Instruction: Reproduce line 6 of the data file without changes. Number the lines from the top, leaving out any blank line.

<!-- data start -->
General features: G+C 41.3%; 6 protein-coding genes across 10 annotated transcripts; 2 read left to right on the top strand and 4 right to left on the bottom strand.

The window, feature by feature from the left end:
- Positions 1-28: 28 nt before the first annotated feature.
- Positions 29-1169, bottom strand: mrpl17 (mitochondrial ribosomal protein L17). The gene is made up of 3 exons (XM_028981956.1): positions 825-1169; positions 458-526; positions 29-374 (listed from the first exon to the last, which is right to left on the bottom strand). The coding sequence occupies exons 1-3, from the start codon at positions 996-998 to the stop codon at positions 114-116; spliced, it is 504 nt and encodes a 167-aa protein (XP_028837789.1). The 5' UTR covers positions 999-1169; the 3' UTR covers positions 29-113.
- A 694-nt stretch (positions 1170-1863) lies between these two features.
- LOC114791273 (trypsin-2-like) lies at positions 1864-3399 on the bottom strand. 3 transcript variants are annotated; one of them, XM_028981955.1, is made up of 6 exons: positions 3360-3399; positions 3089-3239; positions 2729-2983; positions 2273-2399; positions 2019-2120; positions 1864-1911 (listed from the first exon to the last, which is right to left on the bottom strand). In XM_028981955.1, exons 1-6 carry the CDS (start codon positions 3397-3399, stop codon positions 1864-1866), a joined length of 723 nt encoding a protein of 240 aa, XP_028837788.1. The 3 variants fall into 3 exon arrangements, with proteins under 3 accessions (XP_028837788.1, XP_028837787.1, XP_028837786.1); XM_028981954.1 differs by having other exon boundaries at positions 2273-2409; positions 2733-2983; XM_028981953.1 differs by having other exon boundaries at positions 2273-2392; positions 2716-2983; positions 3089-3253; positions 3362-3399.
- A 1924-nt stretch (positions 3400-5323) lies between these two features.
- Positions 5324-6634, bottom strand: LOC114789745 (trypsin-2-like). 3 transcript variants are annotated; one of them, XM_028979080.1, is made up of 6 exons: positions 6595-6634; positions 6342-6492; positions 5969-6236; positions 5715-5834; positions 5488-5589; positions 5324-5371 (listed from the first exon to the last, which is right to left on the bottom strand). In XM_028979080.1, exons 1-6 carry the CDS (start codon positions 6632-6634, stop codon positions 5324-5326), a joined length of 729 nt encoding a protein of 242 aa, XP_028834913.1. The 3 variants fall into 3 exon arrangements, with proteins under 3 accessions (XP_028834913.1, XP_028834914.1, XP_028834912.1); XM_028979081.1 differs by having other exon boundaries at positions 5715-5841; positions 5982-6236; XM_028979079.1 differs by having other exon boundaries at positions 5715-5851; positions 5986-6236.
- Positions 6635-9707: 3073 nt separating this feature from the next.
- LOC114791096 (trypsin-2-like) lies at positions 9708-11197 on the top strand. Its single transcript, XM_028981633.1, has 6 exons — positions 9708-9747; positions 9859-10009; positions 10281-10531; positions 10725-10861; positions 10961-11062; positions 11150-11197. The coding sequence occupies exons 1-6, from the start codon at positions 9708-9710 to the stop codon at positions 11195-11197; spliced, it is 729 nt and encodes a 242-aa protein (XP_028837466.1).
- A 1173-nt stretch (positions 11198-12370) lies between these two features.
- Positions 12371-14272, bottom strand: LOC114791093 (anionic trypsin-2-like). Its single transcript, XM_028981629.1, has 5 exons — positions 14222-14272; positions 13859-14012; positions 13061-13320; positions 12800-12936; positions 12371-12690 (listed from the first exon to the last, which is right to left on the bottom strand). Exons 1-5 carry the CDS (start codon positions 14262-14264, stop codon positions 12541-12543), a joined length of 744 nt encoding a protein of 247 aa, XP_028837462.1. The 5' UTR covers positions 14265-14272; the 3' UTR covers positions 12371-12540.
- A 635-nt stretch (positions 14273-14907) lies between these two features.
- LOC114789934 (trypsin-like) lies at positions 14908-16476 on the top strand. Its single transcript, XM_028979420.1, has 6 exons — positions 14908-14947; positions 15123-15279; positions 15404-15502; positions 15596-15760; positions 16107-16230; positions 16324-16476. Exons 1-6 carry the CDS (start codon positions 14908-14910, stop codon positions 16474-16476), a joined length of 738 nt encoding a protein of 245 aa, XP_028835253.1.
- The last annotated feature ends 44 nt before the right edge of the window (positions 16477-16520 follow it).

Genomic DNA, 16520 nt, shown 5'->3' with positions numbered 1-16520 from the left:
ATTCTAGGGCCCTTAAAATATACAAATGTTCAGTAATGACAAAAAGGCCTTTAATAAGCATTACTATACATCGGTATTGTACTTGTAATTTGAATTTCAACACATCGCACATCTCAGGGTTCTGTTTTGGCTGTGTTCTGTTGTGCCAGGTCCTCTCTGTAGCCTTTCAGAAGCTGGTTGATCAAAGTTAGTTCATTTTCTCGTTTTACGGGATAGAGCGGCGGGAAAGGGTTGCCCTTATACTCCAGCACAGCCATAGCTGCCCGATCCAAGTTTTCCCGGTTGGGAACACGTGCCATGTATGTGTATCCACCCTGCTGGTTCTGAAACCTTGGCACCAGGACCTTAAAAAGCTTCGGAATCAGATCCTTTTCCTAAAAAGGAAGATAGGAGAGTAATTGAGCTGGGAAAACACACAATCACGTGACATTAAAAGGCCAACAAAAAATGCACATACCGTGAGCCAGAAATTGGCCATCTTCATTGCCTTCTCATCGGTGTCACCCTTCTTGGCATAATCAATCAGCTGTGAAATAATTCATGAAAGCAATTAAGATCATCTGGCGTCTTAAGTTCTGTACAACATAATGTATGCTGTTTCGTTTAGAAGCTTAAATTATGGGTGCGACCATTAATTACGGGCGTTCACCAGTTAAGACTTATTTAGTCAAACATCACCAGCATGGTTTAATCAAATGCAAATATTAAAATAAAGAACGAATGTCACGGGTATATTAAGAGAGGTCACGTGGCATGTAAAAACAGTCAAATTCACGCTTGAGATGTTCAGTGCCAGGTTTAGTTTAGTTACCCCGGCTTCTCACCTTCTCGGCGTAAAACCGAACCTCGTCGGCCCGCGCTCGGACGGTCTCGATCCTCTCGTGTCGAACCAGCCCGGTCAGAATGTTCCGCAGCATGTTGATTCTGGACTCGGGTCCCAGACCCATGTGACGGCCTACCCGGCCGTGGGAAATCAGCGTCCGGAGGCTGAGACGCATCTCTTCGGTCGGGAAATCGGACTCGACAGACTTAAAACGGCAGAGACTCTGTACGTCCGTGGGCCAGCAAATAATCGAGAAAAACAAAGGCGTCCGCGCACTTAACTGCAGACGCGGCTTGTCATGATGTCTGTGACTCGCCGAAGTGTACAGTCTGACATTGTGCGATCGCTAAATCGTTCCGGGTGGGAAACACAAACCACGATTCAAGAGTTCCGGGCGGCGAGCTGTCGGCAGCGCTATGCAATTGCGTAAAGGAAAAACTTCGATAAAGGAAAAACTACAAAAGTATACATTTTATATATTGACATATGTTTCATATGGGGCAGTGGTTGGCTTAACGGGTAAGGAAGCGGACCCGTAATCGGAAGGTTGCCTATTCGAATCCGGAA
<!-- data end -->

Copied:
- LOC114791273 (trypsin-2-like) lies at positions 1864-3399 on the bottom strand. 3 transcript variants are annotated; one of them, XM_028981955.1, is made up of 6 exons: positions 3360-3399; positions 3089-3239; positions 2729-2983; positions 2273-2399; positions 2019-2120; positions 1864-1911 (listed from the first exon to the last, which is right to left on the bottom strand). In XM_028981955.1, exons 1-6 carry the CDS (start codon positions 3397-3399, stop codon positions 1864-1866), a joined length of 723 nt encoding a protein of 240 aa, XP_028837788.1. The 3 variants fall into 3 exon arrangements, with proteins under 3 accessions (XP_028837788.1, XP_028837787.1, XP_028837786.1); XM_028981954.1 differs by having other exon boundaries at positions 2273-2409; positions 2733-2983; XM_028981953.1 differs by having other exon boundaries at positions 2273-2392; positions 2716-2983; positions 3089-3253; positions 3362-3399.